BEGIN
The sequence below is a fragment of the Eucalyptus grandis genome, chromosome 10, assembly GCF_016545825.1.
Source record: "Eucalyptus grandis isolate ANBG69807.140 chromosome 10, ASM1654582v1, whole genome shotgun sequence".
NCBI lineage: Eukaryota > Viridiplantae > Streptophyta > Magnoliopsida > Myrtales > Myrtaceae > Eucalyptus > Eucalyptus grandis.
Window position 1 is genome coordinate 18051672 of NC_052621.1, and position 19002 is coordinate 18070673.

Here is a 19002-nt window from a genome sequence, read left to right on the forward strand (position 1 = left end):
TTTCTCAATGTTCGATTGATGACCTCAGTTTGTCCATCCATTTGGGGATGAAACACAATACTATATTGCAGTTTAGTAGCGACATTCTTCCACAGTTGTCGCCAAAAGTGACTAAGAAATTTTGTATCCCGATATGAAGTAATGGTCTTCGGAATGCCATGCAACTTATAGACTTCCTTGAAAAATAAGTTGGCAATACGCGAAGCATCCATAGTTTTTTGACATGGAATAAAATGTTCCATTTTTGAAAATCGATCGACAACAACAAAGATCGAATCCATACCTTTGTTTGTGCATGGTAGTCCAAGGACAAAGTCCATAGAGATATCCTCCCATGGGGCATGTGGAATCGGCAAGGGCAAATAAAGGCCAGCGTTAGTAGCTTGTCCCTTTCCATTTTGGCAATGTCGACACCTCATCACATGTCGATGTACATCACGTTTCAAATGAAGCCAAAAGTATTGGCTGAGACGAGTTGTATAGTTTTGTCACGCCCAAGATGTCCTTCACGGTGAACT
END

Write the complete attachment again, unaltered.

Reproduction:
The sequence below is a fragment of the Eucalyptus grandis genome, chromosome 10, assembly GCF_016545825.1.
Source record: "Eucalyptus grandis isolate ANBG69807.140 chromosome 10, ASM1654582v1, whole genome shotgun sequence".
NCBI lineage: Eukaryota > Viridiplantae > Streptophyta > Magnoliopsida > Myrtales > Myrtaceae > Eucalyptus > Eucalyptus grandis.
Window position 1 is genome coordinate 18051672 of NC_052621.1, and position 19002 is coordinate 18070673.

Here is a 19002-nt window from a genome sequence, read left to right on the forward strand (position 1 = left end):
TTTCTCAATGTTCGATTGATGACCTCAGTTTGTCCATCCATTTGGGGATGAAACACAATACTATATTGCAGTTTAGTAGCGACATTCTTCCACAGTTGTCGCCAAAAGTGACTAAGAAATTTTGTATCCCGATATGAAGTAATGGTCTTCGGAATGCCATGCAACTTATAGACTTCCTTGAAAAATAAGTTGGCAATACGCGAAGCATCCATAGTTTTTTGACATGGAATAAAATGTTCCATTTTTGAAAATCGATCGACAACAACAAAGATCGAATCCATACCTTTGTTTGTGCATGGTAGTCCAAGGACAAAGTCCATAGAGATATCCTCCCATGGGGCATGTGGAATCGGCAAGGGCAAATAAAGGCCAGCGTTAGTAGCTTGTCCCTTTCCATTTTGGCAATGTCGACACCTCATCACATGTCGATGTACATCACGTTTCAAATGAAGCCAAAAGTATTGGCTGAGACGAGTTGTATAGTTTTGTCACGCCCAAGATGTCCTTCACGGTGAACT